In terms of value I would suggest (all other features and conditions being equal):

A unit marked bayonet will go for a little more than a non unit marked one - but this differential will increase (sometimes exponentially) with the cache of the particular unit... obscure or little known cadet or OTC markings (although they might be small units and thus "scarce") seem to be of little interest to collectors, whilst major regiments attract more attention (and thus $$).

This is complicated by the issue of the maker (rare vs more common) - so a Vickers produced bayonet would likely sell for more than a unit marked (with the caveat above) Sanderson or Wilkinson; and a unit marked Vickers would command a premium.

On top of all this there is the question of reissue dates (which is a concern to collectors but not, I must admit, to me.... to me it signifies "real" service)

and above all general "Condition" of the bayonet.

And on top of this (at least if ebay and other sites are a guide!) stick "lithgow" on it and it doubles the asking price and goes far beyond a scarcity premium.....which I don't really understand but then I am only an "accidental" bayonet collector!

There are odditities and variations which are really only of concern to specialists - like the particular month of production etc and is unlikely to affect asking price outside of sellers catering to a specialized pool of buyers - or things like Siamese contract blades....

Chris

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findabetterole

Chris.. you've brought up a couple of valid points in reference to what is rare and what is common.

In reference to the Australian issued and used items, I have three Lithgows in my collection = 1916, 17, 18, and all have the military district stamped on the side of the crossguard. So, as an assumption , and taking my three items = 100%.. the stamping of the military district is very common practice. It is also seen on WW2 examples, along with the standard MA & OA.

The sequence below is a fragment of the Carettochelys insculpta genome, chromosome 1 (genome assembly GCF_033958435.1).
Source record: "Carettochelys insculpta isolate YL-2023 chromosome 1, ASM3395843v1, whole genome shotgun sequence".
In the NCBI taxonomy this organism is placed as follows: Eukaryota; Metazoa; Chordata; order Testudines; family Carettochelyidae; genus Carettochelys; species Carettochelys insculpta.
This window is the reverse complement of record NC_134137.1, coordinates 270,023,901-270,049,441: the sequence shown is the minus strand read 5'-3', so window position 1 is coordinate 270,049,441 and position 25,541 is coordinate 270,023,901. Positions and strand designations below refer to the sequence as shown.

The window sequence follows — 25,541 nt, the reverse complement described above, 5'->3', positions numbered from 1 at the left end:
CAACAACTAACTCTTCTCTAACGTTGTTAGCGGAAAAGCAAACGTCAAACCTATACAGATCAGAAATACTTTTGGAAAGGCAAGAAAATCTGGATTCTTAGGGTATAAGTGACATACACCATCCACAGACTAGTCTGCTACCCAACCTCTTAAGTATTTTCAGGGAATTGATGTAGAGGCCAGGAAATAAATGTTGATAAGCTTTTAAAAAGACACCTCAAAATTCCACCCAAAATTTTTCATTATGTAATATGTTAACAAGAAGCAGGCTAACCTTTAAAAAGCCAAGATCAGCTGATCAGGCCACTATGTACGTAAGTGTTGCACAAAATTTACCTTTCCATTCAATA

Unit stamped '07's are a very fluid subgect for serious collectors. Personally, it makes no matter if the bayonet is unit stamped or not, for my interest is with the manufacturer, then if its a clearance hole example or not, followed by the issue date, then condition.

As for rarety of manufacturer or type... the Siamese has to be the rarest beast there is. Rarety is another fluid subgect, for most collectors would say the manufacturer: Mole is top. For me. not so, nor Vickers, for I have purchased 6 Vickers this year so far. In my view, Remington is the rarer, due to the fact that 10 Vickers and 5 Mole will appear for sale before a single Remington. The production ratio of Remington to Vickers is 10-to-1 in favour of Remington, yet the appearance rastio is reverced.

Another good example of rarety, is with both Wilkinson and Chapman. For WW1, Wilkinson stamped the ricasso equally as Wilkinson and Wilkinson Pall Mall, yet 10 Wilkinson will appear before one of the latter. Chapman stamped equally as Chapman and JAC, yet the appearance ration is about the same as Wilkinson, with JAC being the rarer variation.

With reference to the actual units mentioned = ASC, RA.. no, I have never come across a single example of either, yet they were two of the largest Corps. However, that does not mean that examples do not exist. The stamping of RM, I have only seen twice during the length of my collecting career, and I purchased one of those.

To summerise.. a bayonets rarety, does not mean the same thing to two separate individuals. What one person will swoon over as a 'must have item', another will not give the item a second glance.

Seph

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N White